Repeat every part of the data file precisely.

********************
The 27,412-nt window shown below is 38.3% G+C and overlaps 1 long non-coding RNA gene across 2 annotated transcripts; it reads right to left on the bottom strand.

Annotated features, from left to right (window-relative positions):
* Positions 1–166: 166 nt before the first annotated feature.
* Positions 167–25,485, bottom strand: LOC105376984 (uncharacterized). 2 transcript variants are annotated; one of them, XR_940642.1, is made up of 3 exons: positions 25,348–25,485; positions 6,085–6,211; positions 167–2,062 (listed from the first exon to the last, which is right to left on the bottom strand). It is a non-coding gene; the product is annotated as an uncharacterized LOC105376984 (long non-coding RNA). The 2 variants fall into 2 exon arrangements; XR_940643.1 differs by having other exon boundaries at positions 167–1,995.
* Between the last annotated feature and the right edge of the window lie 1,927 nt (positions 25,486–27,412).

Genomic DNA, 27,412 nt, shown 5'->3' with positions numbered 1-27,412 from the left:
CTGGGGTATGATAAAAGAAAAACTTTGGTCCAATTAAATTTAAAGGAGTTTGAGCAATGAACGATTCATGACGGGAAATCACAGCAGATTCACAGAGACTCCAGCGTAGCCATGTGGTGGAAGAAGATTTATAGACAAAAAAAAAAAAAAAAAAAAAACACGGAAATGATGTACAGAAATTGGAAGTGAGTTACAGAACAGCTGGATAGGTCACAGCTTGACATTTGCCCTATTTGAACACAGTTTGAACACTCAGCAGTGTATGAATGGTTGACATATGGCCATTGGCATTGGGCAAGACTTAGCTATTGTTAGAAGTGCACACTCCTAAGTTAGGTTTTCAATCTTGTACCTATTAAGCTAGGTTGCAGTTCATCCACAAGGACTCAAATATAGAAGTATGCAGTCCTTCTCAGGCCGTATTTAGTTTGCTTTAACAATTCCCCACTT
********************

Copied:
The 27,412-nt window shown below is 38.3% G+C and overlaps 1 long non-coding RNA gene across 2 annotated transcripts; it reads right to left on the bottom strand.

Annotated features, from left to right (window-relative positions):
* Positions 1–166: 166 nt before the first annotated feature.
* Positions 167–25,485, bottom strand: LOC105376984 (uncharacterized). 2 transcript variants are annotated; one of them, XR_940642.1, is made up of 3 exons: positions 25,348–25,485; positions 6,085–6,211; positions 167–2,062 (listed from the first exon to the last, which is right to left on the bottom strand). It is a non-coding gene; the product is annotated as an uncharacterized LOC105376984 (long non-coding RNA). The 2 variants fall into 2 exon arrangements; XR_940643.1 differs by having other exon boundaries at positions 167–1,995.
* Between the last annotated feature and the right edge of the window lie 1,927 nt (positions 25,486–27,412).

Genomic DNA, 27,412 nt, shown 5'->3' with positions numbered 1-27,412 from the left:
CTGGGGTATGATAAAAGAAAAACTTTGGTCCAATTAAATTTAAAGGAGTTTGAGCAATGAACGATTCATGACGGGAAATCACAGCAGATTCACAGAGACTCCAGCGTAGCCATGTGGTGGAAGAAGATTTATAGACAAAAAAAAAAAAAAAAAAAAAACACGGAAATGATGTACAGAAATTGGAAGTGAGTTACAGAACAGCTGGATAGGTCACAGCTTGACATTTGCCCTATTTGAACACAGTTTGAACACTCAGCAGTGTATGAATGGTTGACATATGGCCATTGGCATTGGGCAAGACTTAGCTATTGTTAGAAGTGCACACTCCTAAGTTAGGTTTTCAATCTTGTACCTATTAAGCTAGGTTGCAGTTCATCCACAAGGACTCAAATATAGAAGTATGCAGTCCTTCTCAGGCCGTATTTAGTTTGCTTTAACAATTCCCCACTT